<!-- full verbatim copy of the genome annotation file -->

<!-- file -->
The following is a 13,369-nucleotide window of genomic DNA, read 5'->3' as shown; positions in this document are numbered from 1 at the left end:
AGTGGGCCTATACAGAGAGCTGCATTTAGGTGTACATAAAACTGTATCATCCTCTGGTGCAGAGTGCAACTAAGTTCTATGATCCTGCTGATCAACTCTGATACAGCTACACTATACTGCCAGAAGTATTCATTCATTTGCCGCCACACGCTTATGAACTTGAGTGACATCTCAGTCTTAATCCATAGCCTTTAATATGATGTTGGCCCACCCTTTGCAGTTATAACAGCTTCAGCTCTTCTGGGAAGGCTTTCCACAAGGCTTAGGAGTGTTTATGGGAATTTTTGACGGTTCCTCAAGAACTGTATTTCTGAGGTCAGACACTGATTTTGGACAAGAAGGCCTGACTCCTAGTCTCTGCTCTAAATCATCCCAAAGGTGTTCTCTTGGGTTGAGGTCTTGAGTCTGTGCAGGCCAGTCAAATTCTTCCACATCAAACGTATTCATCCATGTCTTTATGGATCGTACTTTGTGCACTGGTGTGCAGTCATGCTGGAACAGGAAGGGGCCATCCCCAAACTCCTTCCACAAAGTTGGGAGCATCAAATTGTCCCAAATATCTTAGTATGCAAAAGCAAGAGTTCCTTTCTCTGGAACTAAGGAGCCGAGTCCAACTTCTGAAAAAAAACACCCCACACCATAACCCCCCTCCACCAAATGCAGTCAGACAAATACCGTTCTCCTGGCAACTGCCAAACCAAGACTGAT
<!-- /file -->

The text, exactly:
The following is a 13,369-nucleotide window of genomic DNA, read 5'->3' as shown; positions in this document are numbered from 1 at the left end:
AGTGGGCCTATACAGAGAGCTGCATTTAGGTGTACATAAAACTGTATCATCCTCTGGTGCAGAGTGCAACTAAGTTCTATGATCCTGCTGATCAACTCTGATACAGCTACACTATACTGCCAGAAGTATTCATTCATTTGCCGCCACACGCTTATGAACTTGAGTGACATCTCAGTCTTAATCCATAGCCTTTAATATGATGTTGGCCCACCCTTTGCAGTTATAACAGCTTCAGCTCTTCTGGGAAGGCTTTCCACAAGGCTTAGGAGTGTTTATGGGAATTTTTGACGGTTCCTCAAGAACTGTATTTCTGAGGTCAGACACTGATTTTGGACAAGAAGGCCTGACTCCTAGTCTCTGCTCTAAATCATCCCAAAGGTGTTCTCTTGGGTTGAGGTCTTGAGTCTGTGCAGGCCAGTCAAATTCTTCCACATCAAACGTATTCATCCATGTCTTTATGGATCGTACTTTGTGCACTGGTGTGCAGTCATGCTGGAACAGGAAGGGGCCATCCCCAAACTCCTTCCACAAAGTTGGGAGCATCAAATTGTCCCAAATATCTTAGTATGCAAAAGCAAGAGTTCCTTTCTCTGGAACTAAGGAGCCGAGTCCAACTTCTGAAAAAAAACACCCCACACCATAACCCCCCTCCACCAAATGCAGTCAGACAAATACCGTTCTCCTGGCAACTGCCAAACCAAGACTGAT